Yachting vocabulary or at home among friends: commonly used terms that everyone should know
The world of yachting is full of slang – sometimes it can be difficult to understand some of the terms used. But knowing the basic yachting terminology is key. The key to what helps to feel “at home” in the marinas, when you can recognize a beginner or a “seasoned” by an accidentally thrown word. Learning the maritime jargon for many is a rite of passage and truly opens up the world of those who love yachting. We invite you to understand the basic terminology in order to feel confident on board.
Port or Starboard
Even if you are not a fifth generation shipbuilder and have no idea how your yacht keeps afloat, knowing the basic components of a boat is a matter of honor for a true sailor.
First, let’s figure out where is left, where is right. The yacht has sides too. Port is the left side of the boat as seen from the stern, the starboard is the right. By the way, the stern is the back of the boat. You walk on the deck – the upper surface of the yacht’s hull.
The Holy of Holies is the keel – the central structural base of the hull. It is essentially a weighted blade that protrudes from the bottom of the body to provide lateral stability.
Each boat has a lot of ropes. So, the halyard is the name for the ropes used to pull a skier or an inflatable banana behind the boat, and do not be alarmed by the ends, in general, all mooring ropes are called.
The bridle is a system used to evenly distribute the load of the anchor at two points. It acts as a shock absorber and dampens the clatter of the anchor chain. There is probably no need to explain what an anchor is. It is unlikely that there will be someone who does not know about this method of “parking” a yacht in a quiet bay to dine.
About what’s overboard
Real wind is the strength and direction of the wind that affects a static object: that is, the wind that a boat that is not moving will experience. It is measured either in m/s or in knots or in points on the Boffo scale. If 3-4, then it is almost good, 5-6 is not very good, but 8 and higher – as they say, you need to “tear the claws.”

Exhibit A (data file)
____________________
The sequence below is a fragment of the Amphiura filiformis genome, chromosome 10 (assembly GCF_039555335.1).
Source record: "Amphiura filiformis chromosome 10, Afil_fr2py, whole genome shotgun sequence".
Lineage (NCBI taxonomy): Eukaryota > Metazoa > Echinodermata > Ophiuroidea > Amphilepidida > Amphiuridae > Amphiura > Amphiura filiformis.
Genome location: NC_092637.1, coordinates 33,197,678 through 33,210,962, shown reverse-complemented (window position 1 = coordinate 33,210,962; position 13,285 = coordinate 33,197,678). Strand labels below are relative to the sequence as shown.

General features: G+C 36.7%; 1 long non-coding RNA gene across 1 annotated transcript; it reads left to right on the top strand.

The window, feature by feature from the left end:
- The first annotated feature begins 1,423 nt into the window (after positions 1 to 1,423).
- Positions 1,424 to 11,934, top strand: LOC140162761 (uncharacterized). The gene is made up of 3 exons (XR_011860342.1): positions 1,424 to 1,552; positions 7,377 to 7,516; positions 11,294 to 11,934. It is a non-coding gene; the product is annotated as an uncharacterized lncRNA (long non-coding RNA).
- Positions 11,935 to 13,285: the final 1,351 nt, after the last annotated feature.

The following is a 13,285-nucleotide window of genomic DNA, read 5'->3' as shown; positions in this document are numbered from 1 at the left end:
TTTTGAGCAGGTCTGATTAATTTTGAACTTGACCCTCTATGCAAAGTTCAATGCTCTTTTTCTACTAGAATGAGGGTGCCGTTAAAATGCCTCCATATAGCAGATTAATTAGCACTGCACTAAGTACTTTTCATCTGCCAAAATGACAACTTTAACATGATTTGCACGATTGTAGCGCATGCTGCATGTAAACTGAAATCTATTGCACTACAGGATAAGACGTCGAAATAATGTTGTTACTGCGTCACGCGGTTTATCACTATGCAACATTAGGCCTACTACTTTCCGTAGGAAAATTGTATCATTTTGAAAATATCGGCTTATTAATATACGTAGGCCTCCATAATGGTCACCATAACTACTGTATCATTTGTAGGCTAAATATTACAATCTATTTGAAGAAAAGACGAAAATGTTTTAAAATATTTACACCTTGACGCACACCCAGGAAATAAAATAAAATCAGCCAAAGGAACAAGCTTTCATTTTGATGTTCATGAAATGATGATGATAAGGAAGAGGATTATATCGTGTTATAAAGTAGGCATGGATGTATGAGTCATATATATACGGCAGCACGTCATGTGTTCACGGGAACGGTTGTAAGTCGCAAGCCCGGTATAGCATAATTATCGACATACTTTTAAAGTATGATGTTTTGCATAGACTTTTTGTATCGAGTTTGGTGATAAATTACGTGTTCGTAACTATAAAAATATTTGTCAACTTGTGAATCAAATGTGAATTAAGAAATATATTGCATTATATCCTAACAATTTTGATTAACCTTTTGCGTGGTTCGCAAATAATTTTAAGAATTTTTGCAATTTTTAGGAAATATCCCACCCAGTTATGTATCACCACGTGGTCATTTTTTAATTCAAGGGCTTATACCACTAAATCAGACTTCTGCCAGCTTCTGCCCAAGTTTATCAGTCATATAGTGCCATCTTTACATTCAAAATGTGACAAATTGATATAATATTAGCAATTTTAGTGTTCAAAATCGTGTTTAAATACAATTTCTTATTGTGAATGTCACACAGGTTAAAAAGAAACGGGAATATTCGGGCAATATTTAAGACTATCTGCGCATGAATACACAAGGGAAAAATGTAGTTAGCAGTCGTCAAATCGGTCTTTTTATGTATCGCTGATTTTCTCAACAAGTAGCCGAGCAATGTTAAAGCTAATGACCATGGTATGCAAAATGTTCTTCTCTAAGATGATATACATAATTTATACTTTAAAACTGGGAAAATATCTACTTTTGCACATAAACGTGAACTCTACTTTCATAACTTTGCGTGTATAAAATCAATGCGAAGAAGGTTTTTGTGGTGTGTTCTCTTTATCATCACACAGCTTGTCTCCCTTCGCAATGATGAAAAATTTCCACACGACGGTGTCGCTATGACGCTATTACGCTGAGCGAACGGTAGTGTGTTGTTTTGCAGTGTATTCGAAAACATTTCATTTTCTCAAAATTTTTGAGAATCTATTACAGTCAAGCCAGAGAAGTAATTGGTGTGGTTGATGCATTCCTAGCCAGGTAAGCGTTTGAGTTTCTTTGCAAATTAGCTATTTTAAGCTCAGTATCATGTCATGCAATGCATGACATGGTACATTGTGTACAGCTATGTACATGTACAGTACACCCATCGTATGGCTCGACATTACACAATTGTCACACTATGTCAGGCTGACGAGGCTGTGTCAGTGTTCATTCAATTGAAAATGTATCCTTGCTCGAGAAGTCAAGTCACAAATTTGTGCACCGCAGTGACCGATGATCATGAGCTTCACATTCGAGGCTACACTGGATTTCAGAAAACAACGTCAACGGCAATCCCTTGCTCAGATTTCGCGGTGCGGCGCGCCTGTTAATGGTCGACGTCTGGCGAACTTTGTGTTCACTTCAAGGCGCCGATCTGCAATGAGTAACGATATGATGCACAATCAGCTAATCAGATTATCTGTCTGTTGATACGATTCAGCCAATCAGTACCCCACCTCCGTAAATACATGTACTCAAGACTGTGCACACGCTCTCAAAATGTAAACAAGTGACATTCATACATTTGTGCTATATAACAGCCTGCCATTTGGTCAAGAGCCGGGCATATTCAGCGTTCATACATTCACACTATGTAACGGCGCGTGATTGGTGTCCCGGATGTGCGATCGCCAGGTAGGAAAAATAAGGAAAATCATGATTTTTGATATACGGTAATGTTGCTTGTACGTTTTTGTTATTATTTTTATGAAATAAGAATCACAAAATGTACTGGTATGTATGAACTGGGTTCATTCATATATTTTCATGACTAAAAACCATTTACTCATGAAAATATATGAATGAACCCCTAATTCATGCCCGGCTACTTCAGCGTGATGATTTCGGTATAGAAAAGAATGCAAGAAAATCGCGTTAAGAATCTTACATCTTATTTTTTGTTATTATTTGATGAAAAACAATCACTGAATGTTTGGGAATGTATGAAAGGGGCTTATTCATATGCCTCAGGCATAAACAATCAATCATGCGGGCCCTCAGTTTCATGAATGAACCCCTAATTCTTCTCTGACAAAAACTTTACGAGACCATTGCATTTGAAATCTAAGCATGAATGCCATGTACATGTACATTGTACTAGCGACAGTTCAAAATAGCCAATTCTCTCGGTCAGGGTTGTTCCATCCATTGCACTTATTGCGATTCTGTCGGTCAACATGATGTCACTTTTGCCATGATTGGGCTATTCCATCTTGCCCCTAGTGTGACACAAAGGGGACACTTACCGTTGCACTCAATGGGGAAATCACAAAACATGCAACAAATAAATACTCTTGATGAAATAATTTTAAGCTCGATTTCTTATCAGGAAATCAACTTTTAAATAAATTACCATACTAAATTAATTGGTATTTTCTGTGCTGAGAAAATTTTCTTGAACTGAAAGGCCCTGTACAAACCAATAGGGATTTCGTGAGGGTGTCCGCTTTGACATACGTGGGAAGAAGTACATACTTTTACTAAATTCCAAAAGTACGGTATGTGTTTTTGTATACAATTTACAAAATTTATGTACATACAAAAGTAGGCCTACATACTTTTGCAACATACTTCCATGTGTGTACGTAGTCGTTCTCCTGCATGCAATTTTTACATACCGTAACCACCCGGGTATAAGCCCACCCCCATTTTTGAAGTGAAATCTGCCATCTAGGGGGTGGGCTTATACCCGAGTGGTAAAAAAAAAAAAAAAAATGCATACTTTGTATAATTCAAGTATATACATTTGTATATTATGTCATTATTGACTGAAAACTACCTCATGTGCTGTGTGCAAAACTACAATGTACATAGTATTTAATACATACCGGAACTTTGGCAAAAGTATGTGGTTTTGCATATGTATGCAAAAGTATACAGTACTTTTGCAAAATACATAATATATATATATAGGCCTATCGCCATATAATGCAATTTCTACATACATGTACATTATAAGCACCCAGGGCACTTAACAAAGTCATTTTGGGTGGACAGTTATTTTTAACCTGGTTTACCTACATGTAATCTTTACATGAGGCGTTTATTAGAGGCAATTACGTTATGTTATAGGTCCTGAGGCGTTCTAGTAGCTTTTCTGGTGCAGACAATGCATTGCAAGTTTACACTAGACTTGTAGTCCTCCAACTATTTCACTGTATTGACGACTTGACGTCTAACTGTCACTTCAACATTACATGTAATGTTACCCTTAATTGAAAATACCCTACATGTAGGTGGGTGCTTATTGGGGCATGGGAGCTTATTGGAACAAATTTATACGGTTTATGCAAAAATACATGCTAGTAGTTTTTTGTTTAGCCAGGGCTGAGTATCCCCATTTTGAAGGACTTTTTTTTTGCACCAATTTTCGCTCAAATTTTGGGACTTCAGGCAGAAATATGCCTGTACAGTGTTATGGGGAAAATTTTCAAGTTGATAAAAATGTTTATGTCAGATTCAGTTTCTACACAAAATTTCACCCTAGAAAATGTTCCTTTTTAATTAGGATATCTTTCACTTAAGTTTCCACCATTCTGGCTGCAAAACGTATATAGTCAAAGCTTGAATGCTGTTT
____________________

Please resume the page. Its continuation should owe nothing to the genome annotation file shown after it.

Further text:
Draft is the minimum water depth plus a little more required for your boat to sail.
Waterline – the border on a yacht between the sea and the sky (from the depths, even the surface of the water seems high).
A knot is not only a loop that you tie at the end, but also a unit of measure for speed (equal to one nautical mile per hour). By the way, a nautical mile is a measure of distance over water, equal to 1852 meters.
Navigation is the art of identifying (and sometimes planning) where you are and where you are going. Then to moor correctly – that is, to park the yacht logged to the berth (this means side) or stern.
Rip-rap is an artificially created obstacle made of stones. Used to form a breakwater often surrounding a coastal lighthouse or vulnerable harbor. Not a musical genre.
Channel 16 is not watching your favorite TV programs, but a communication channel via a marine radio, which must be constantly turned on.
We hope you have upgraded your yacht slang. It is not for nothing that it is considered one of the most difficult – according to some estimates, it contains more than 500 terms that allow you to find a common language with the team. But, rest assured, for real sea wolves, sooner or later, this specific terminology still becomes second nature.
P.S. But for sailing, in order to become “your own” among experienced yachtsmen, you need to study the rules, some conventions, delve into the technical details, understand the equipment, which, at first glance, seems like an impossible task due to the incredible amount of incomprehensible slang and technical terms. But after going through all this lexical chaos, you will discover a wonderful sport full of freedom, adventure and thrills from the open sea.
Materials on the topic:
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